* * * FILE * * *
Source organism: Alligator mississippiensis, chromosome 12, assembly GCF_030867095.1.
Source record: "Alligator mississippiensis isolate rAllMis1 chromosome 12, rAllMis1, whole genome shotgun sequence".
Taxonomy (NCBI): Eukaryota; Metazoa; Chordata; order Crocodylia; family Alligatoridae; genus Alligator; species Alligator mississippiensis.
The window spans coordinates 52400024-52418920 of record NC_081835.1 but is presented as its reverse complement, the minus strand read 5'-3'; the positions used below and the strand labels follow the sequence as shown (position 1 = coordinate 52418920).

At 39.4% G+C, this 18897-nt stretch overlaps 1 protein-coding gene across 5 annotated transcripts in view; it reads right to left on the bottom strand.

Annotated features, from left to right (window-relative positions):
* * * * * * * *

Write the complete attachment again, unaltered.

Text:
Source organism: Alligator mississippiensis, chromosome 12, assembly GCF_030867095.1.
Source record: "Alligator mississippiensis isolate rAllMis1 chromosome 12, rAllMis1, whole genome shotgun sequence".
Taxonomy (NCBI): Eukaryota; Metazoa; Chordata; order Crocodylia; family Alligatoridae; genus Alligator; species Alligator mississippiensis.
The window spans coordinates 52400024-52418920 of record NC_081835.1 but is presented as its reverse complement, the minus strand read 5'-3'; the positions used below and the strand labels follow the sequence as shown (position 1 = coordinate 52418920).

At 39.4% G+C, this 18897-nt stretch overlaps 1 protein-coding gene across 5 annotated transcripts in view; it reads right to left on the bottom strand.

Annotated features, from left to right (window-relative positions):